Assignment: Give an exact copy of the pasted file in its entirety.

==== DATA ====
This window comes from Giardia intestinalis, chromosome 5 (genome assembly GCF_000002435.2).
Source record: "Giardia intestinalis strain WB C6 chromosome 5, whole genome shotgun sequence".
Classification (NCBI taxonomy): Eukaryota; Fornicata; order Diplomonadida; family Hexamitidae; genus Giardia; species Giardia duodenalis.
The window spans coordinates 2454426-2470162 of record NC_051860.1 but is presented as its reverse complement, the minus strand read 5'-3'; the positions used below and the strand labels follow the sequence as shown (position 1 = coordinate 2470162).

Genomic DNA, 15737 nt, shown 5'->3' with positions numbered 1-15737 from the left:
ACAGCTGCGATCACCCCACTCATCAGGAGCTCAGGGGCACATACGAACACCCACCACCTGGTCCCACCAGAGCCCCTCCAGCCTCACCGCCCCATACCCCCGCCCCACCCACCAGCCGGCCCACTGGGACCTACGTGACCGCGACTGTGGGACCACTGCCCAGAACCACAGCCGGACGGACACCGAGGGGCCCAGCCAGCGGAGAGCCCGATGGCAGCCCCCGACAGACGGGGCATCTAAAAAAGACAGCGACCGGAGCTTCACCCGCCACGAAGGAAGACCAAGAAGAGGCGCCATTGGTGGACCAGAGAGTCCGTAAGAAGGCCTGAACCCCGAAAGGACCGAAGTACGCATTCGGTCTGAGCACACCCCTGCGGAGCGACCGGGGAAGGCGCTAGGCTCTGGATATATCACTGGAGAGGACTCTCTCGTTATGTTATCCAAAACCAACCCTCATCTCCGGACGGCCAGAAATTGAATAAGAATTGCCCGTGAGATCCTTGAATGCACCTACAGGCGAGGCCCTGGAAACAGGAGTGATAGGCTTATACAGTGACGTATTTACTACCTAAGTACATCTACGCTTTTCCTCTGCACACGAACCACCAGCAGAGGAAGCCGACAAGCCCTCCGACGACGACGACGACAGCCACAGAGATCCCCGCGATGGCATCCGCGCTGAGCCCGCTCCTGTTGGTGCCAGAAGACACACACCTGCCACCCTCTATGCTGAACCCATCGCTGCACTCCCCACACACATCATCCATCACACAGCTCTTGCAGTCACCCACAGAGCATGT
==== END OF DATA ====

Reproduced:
This window comes from Giardia intestinalis, chromosome 5 (genome assembly GCF_000002435.2).
Source record: "Giardia intestinalis strain WB C6 chromosome 5, whole genome shotgun sequence".
Classification (NCBI taxonomy): Eukaryota; Fornicata; order Diplomonadida; family Hexamitidae; genus Giardia; species Giardia duodenalis.
The window spans coordinates 2454426-2470162 of record NC_051860.1 but is presented as its reverse complement, the minus strand read 5'-3'; the positions used below and the strand labels follow the sequence as shown (position 1 = coordinate 2470162).

Genomic DNA, 15737 nt, shown 5'->3' with positions numbered 1-15737 from the left:
ACAGCTGCGATCACCCCACTCATCAGGAGCTCAGGGGCACATACGAACACCCACCACCTGGTCCCACCAGAGCCCCTCCAGCCTCACCGCCCCATACCCCCGCCCCACCCACCAGCCGGCCCACTGGGACCTACGTGACCGCGACTGTGGGACCACTGCCCAGAACCACAGCCGGACGGACACCGAGGGGCCCAGCCAGCGGAGAGCCCGATGGCAGCCCCCGACAGACGGGGCATCTAAAAAAGACAGCGACCGGAGCTTCACCCGCCACGAAGGAAGACCAAGAAGAGGCGCCATTGGTGGACCAGAGAGTCCGTAAGAAGGCCTGAACCCCGAAAGGACCGAAGTACGCATTCGGTCTGAGCACACCCCTGCGGAGCGACCGGGGAAGGCGCTAGGCTCTGGATATATCACTGGAGAGGACTCTCTCGTTATGTTATCCAAAACCAACCCTCATCTCCGGACGGCCAGAAATTGAATAAGAATTGCCCGTGAGATCCTTGAATGCACCTACAGGCGAGGCCCTGGAAACAGGAGTGATAGGCTTATACAGTGACGTATTTACTACCTAAGTACATCTACGCTTTTCCTCTGCACACGAACCACCAGCAGAGGAAGCCGACAAGCCCTCCGACGACGACGACGACAGCCACAGAGATCCCCGCGATGGCATCCGCGCTGAGCCCGCTCCTGTTGGTGCCAGAAGACACACACCTGCCACCCTCTATGCTGAACCCATCGCTGCACTCCCCACACACATCATCCATCACACAGCTCTTGCAGTCACCCACAGAGCATGT